When building your first pedalboard - be it with a properly made pedalboard or just an empty space on the floor - that is the order to first chain your effects for best results. Within that, it’s up to you how you approach it: do you want your delays to come before or after your reverb signal? Try both and see! Remember, it’s a linear line of sound, where everything is affected by what comes before it. If it sounds good, it is good. Do it!

Patch Cables and Power Supplies

Apart from the pedals themselves, you’ll also require cables to connect the chain, and something to power them all with. Most pedals do accept batteries, but connecting input cables will begin draining the battery straight away, so unless you want to constantly unplug every pedal when you aren’t using them, we think a power supply is easier and less hassle. But first, the cables!

Patch cables are worth a little consideration. Since pedals can have their input/output jacks on either the sides or the top of the unit, making connections can get a little bit esoteric. It pays, therefore, to plan out your preferred pedal layout and then buy different lengths of patch cables to suit your plan. Patch cables can be had in multiple lengths and have either straight or abled jacks, so you can actually be pretty specific about each one. Give it some thought! 

There’s always a little bit of compromise when organising a pedal layout, but do remember: you don’t need the pedals to be physically next to each other, just because they are sequential in the chain, if you get us? Longer patch cables allow the chain to remain as you need it ‘flow-wise’, whilst still allowing you to position the pedals in the physical space you’d prefer them. If you want your delay pedal to sit next to your overdrive, it’s likely that you can manage that, whilst still adhering to the preferred way of connecting them all, which would entail those two being at opposite ends of the signal chain. Just use long cables and get good at using cable ties! It’s your pedal board: have it how you want it!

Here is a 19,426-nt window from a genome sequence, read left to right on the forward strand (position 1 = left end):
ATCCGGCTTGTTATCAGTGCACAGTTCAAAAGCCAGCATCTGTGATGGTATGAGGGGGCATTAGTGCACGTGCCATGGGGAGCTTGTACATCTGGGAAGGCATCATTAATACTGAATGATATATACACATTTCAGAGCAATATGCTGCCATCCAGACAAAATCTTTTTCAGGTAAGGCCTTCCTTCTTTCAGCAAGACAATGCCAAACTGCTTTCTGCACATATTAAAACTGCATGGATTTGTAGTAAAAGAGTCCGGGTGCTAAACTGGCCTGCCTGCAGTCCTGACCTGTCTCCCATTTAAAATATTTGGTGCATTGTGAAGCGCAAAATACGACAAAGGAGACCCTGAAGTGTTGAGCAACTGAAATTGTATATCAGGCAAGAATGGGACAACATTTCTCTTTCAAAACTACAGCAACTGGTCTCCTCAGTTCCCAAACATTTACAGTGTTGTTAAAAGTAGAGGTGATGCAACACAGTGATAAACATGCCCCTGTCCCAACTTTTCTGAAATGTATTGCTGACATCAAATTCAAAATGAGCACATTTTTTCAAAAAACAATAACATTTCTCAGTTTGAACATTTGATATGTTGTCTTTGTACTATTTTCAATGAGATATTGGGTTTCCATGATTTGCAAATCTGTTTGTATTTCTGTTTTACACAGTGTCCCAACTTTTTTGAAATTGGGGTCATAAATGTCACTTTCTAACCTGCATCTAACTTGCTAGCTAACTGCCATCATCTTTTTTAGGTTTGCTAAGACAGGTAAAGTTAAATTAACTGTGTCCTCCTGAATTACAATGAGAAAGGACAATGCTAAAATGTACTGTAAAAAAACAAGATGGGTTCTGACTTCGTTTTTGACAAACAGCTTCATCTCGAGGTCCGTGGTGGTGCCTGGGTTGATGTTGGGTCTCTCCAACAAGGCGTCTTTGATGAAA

As for power supplies, you can certainly go for a pro level regulated power supply with individual outputs, but for your first pedal board, we think it’s more than acceptable to choose a simple ‘daisy chain’ style such as the Truetone 1-Spot. These are, as the term suggests, long cables with various connectors daisy-chained along the way, connected at the end of the cable to a single ‘wall wart’ mains plug. You simply thread the daisy chain in and out of your board, using the connections to power each effect. This is another occasion where you may need to adjust your pedal positions so that they can all reach a power connection! You’ll find a way!


It's The Beginning of a Beautiful Friendship

Getting into pedals is one of the funnest things about being a guitarist. There are new ones released every month, it seems, and there’s always something else around the corner. That said, many pedals seem to look to a few classic examples - the Tube Screamer, Phase 90, Big Muff, Fuzz Face and Klon Centaur are the main culprits - for their ‘inspiration’, shall we say!

The main thing is to have fun, experiment and see how these devices can enrichen your playing time. Whether you are subtle or crazy in your application of effects, it’s all part of the infinite expression that being a guitar player offers! Enjoy it!